As I write, the leaders of the world are gathered at Copenhagen to discuss what is to be done about the threat of global warming.
There remains a significant minority of climate change ‘sceptics’ in the world. The debate over the reality of global warming is a fascinating illustration of the human ability to ‘manufacture’ a preferred reality. At the one extreme you have environmentalists who have clamouring about the damage humans are doing to planet earth since the 1960s, and who now feel they have enough solid evidence to say a rather big “I told you so!” At the other extreme you have the vested commercial interests for whom saving the planet is just going to cost too much money, and who find it more convenient to believe that global warming is just a big conspiracy.
Both these extremes exhibit all the classic features of self-deception: picking and choosing the evidence that supports their case and ignoring the evidence that doesn’t; setting up ‘straw man’ arguments for their opponents and demolishing them; attacking the character of those on the other side; and so on. Their positions may be complete opposites, but sometimes it’s amazing how similar their tactics are! And none of those tactics are very likely to lead them to know the truth of the matter.
In the middle, of course, lies the real and objective science. As I understand the current state of play, the debate is able to continue because the evidence is not yet conclusive either way. It is simply not possible to say with certainty yet that man-made global warming is a perilous reality or to rule it out with confidence.
So the game becomes one of risk management. Sometimes, even if the risk of something bad happening is small, you may still want to invest a lot in avoiding it, because if it did happen, it would be disastrous. We do this every time we hop into a car. Your seat belt will be useless and inconvenient 99.9% of the time you are in the car. Yet you put up with that because that 0.1% of the time when you need it, when you are involved in an accident, it can save your life. The seriousness of the danger makes all that inconvenience worthwhile. That seems to be the argument of the more sensible and objective climate change believers at the moment, and I must confess it makes a lot of sense to me.
It also bears a startling resemblance to the argument about believing in God. Even if you believe it highly unlikely that God exists, the danger of being an unbeliever if God is real is so great that it actually makes sense to believe in God just in case. I suppose this is another variation on Blaise Pascal’s famous wager (http://en.wikipedia.org/wiki/Pascal%27s_Wager).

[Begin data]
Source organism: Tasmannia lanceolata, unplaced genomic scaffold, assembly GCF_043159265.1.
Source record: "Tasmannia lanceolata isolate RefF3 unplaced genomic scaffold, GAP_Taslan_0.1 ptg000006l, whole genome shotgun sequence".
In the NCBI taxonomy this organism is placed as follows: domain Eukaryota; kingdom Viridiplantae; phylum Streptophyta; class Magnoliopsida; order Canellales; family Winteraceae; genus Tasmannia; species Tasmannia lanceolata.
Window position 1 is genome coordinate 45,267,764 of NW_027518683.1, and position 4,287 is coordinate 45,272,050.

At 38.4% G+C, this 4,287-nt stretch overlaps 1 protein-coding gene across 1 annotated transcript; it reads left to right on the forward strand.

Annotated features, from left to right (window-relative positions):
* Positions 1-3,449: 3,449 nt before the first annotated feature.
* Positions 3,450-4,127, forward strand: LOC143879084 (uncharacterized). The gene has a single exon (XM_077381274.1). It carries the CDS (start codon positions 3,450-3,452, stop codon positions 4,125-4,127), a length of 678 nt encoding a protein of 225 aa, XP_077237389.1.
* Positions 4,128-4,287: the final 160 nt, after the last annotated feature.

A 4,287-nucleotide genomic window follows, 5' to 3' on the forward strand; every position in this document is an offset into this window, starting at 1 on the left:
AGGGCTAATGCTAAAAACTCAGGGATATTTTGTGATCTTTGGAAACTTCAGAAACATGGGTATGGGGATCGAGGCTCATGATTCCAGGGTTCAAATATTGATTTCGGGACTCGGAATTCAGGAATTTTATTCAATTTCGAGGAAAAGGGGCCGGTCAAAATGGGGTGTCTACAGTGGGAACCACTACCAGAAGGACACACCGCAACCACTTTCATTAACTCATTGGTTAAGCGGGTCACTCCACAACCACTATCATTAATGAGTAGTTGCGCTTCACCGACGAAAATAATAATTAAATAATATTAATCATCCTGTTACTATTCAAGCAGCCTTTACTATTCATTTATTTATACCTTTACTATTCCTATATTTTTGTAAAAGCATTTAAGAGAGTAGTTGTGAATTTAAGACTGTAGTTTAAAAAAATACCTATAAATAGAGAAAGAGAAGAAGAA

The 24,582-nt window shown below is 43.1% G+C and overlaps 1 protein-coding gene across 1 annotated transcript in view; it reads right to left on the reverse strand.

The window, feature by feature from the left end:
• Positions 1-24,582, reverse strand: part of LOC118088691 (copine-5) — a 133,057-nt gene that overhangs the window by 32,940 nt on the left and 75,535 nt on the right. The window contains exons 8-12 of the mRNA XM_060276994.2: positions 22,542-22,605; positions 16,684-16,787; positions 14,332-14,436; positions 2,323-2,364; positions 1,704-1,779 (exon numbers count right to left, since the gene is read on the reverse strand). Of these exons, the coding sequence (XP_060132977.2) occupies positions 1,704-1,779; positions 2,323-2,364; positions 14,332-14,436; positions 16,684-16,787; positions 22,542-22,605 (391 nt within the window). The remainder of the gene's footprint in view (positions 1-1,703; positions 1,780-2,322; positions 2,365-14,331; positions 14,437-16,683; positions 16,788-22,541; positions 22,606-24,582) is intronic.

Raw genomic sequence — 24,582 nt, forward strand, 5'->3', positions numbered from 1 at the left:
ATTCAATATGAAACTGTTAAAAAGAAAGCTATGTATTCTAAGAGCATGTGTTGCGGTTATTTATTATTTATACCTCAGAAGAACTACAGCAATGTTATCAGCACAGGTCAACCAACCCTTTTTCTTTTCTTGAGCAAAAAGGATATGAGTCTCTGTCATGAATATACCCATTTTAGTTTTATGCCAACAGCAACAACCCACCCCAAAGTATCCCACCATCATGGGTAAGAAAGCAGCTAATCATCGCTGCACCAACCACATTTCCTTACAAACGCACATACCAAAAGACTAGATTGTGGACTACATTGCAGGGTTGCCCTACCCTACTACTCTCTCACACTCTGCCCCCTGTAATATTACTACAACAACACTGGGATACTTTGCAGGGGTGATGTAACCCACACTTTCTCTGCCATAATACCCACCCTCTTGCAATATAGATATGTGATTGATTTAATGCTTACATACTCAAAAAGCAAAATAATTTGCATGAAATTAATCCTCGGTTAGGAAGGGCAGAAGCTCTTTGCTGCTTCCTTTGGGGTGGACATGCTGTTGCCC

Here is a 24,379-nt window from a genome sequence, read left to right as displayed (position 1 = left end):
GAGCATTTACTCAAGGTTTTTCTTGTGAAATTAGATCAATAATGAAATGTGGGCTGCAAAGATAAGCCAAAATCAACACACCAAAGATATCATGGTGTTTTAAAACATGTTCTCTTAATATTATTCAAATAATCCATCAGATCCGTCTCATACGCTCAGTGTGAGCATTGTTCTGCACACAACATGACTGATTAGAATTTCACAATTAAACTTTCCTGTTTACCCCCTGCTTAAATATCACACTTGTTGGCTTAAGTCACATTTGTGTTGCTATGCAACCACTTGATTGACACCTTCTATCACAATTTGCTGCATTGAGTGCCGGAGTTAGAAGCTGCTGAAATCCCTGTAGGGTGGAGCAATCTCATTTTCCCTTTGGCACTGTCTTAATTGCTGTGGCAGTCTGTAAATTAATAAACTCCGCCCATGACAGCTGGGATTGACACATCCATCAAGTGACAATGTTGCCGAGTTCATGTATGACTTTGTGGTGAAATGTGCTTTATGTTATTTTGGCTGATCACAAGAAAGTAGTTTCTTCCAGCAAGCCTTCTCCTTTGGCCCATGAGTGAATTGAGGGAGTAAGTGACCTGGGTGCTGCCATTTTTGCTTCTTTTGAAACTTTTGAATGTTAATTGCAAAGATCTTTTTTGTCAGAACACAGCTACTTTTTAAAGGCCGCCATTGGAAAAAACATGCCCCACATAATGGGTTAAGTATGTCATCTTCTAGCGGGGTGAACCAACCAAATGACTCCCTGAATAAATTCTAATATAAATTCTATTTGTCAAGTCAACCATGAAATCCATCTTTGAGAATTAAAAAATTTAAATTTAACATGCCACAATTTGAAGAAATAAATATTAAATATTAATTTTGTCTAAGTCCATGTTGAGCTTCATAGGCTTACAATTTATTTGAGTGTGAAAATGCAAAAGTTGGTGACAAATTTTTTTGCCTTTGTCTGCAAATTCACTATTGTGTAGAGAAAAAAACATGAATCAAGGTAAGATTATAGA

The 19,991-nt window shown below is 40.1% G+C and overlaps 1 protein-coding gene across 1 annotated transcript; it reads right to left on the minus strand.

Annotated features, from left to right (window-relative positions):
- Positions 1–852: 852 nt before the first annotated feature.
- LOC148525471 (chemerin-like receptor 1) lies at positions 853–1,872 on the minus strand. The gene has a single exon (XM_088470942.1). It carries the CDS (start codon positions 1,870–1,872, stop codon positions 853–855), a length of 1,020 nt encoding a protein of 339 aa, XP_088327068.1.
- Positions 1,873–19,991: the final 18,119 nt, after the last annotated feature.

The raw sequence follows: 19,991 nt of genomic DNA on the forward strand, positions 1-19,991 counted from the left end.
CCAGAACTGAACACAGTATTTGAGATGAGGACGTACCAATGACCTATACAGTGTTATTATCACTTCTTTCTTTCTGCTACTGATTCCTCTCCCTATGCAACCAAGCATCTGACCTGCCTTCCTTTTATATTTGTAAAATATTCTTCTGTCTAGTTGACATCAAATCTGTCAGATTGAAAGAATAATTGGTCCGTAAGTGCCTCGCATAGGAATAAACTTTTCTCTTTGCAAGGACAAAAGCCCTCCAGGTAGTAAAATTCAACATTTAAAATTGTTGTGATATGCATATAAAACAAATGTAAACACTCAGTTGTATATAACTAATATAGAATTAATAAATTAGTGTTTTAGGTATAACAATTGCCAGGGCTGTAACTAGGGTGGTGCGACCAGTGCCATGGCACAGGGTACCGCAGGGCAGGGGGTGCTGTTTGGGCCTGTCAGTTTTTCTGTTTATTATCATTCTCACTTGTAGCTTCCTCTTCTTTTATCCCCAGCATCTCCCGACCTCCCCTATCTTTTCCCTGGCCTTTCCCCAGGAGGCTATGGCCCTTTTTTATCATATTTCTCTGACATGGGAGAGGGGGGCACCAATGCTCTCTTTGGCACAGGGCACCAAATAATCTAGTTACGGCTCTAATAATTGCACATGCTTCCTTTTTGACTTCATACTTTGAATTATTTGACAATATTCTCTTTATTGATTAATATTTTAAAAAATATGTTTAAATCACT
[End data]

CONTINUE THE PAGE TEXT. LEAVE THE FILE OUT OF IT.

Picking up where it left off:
Following the risk minimisation logic through, you will find some rather unexpected personalities on either side of the global warming debate. For example, while the Greens’ Senator Bob Brown is an avowed atheist, he sees the sense in taking the safe path on the environment. On the other hand, Catholic Archbishop of Sydney, Cardinal George Pell is a climate change sceptic!
That’s not to say that all Christians should be global warming believers. As I said before, the evidence remains inconclusive at this point. But it is interesting to see how people can change their standards for accepting things so drastically according to what they want to believe.
The gathering is interesting from another side as well. Nations have historically found it almost impossible to collaborate effectively on anything without selfishly seeking what’s best for themselves. Even friendly nations often will not help each other without getting something out of it, or at least safeguarding their own interests. The Americans have been the world champions at this game for some time now, although China seems to be challenging for the crown through its business ventures in Africa. But now, faced with a potential crisis that threatens the very existence of nations, and one that threatens the whole world without exception, will this selfish approach be continued? Or will the nations finally feel that they must put aside individual agendas and come together to save humanity from destruction?
I think it would be naive to expect that any real change in attitude is likely to occur, at least not until things get really, really bad. And perhaps not even then. And yet, it will be interesting to observe just how much change does occur, and how much of it is genuine rather than grandstanding on the world stage.
Meanwhile, think green! Hey, it’s a nicer lifestyle anyway.